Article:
Beth McKellips, new WAC farm-to-market manager
By Cheryl Petersen
At Watershed Agricultural Council (WAC) headquarters in Walton, Beth McKellips works from her desk to promote economic development within all the counties included in the New York City Watershed. With her Irish/German background, comes a healthy persistence.
“The McKellips name is Irish. Dad is 100 percent Irish and mom is German,” said McKellips. “They tease me about being stubborn and I remind them of my heritage, a mix of two determined cultures, Irish and German.”
Beginning in November, McKellips started putting that determination to use at work as WAC’s Farm to Market Manager. “I’ve already met with representatives from Lazy Crazy Acres in Arkville, Catskill Creamery, Cowbella, and Lucky Dog. I’m interested in meeting many farmers and foresters.”
McKellips grew up in Minnesota. After earning a degree at the University of Puget Sound, in Seattle, Washington, she worked in the Seattle area for six years at a web design company. “The job provided a beneficial foundation with technology,” said McKellips. “Then in 2008, I moved east to earn a master’s degree at the University of Pennsylvania.” She specialized in City/Urban, Community and Regional Planning.
“The field of City/Urban Planning involves a big picture,” explained McKellips. “Not only do we work to develop farming and forestry, but we also develop the processing and transportation stages in the planning.” Everything from growing to marketing is incorporated.
During college, McKellips remembers many field trips. She visited the Philadelphia Self-Help and Resource Exchange, SHARE, facility, which has been successfully providing food to over 500 cupboards since the 1980s, and is a lead agency for the Emergency Food Assistance Program. “SHARE is a good example of a regional network of community organizations engaged in food distribution, education, and advocacy,” said McKellips.
“After graduating from college, I held the position of Agricultural Economic Development Director for Cornell Extension in Madison County,” said McKellips. She was instrumental in acquiring a $1.5 million grant to start a food hub within Madison County.
“I then took this opportunity at WAC to broaden my professional skills into a larger region,” said McKellips. WAC supplies 1.1 billion gallons of safe drinking water to New York City, daily, from three surface water sources, a region covering the Croton watershed east of the Hudson River and the combined Catskill and Delaware watershed system west of the Hudson.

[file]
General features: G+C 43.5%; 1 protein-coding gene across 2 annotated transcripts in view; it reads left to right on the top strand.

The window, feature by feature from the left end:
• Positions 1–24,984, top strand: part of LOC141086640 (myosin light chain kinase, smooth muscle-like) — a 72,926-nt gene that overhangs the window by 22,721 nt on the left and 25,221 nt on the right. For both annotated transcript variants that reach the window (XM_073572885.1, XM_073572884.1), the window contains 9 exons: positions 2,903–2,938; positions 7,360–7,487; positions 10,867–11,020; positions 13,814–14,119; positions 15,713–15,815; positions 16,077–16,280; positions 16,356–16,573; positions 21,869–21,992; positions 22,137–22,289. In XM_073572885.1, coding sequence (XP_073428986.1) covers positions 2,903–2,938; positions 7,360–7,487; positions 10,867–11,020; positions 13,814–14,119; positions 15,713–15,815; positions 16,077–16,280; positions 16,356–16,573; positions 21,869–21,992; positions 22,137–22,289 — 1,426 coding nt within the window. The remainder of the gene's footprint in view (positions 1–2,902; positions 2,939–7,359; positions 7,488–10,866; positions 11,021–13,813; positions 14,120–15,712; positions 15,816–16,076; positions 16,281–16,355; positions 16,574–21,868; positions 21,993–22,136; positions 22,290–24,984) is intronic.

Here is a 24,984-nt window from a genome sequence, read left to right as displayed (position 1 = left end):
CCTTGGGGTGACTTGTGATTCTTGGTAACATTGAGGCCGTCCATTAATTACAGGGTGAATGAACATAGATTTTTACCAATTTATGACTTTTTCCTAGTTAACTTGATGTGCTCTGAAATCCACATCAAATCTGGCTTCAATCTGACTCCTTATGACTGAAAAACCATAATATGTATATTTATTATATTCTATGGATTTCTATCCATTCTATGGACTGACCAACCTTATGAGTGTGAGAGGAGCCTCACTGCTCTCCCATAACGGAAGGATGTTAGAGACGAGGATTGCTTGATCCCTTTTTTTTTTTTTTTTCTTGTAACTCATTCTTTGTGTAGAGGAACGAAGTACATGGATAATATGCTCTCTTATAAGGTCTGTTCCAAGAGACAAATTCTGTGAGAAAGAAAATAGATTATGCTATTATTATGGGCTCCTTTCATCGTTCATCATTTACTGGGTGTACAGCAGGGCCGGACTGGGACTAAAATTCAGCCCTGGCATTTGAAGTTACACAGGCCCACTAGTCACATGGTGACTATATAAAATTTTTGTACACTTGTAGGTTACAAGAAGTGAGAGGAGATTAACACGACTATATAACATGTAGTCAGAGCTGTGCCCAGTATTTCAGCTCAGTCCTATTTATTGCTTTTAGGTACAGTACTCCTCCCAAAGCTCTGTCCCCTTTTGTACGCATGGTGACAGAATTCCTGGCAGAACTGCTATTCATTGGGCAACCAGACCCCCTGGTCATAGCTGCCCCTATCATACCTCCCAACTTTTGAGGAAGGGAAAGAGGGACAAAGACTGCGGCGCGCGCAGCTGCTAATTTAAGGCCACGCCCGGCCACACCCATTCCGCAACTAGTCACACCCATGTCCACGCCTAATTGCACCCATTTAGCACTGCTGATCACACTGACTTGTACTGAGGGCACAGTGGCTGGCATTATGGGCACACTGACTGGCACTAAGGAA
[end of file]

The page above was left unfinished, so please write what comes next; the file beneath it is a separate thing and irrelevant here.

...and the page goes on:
“The challenge to spur economic growth and yet keep the rural character of the region is intriguing,” said McKellips. “I see a ton of potential in this area because New York City is a wealth of demand for local products.” McKellips strives to connect producers and consumers by taking into account all aspects, including the labor force, anchor agencies, existing businesses, and transportation.
“I’ll also be dealing with economic development for farmers’ markets and community supported agriculture,” said McKellips. Farmers and foresters are encouraged to contact Beth McKellips at 607 865-7090 ext. 217.
Ready for action
“The farms and forests in the region are well poised for development,” said McKellips. “The people I’ve met are dedicated, family oriented, yet small. My job is to makes sure they stay profitable.” McKellips works closely with the Economic Viability Committee. “WAC also works closely with Soil and Water, Farm Service Agency, and Cornell Extension, which are tremendous added advantages to meeting our goals,” said McKellips.
McKellips has plans to attend the International Food and Restaurant Show in New York City. “I’ve attended before as a visitor and now will attend as a vendor, giving examples of local made products to restaurant owners,” said McKellips.
The 2014 Pure Catskills Magazine is also being produced. “We’re re-branding Pure Catskills,” said McKellips. “The Pure Catskills Website will be up and running soon and we are planning the Farm to Market Conference to be held in March in the Liberty area.” Pure Catskills also makes a showing at the Northeast Organic Farming Association Conference. “It’s the time to keep making connections,” said McKellips.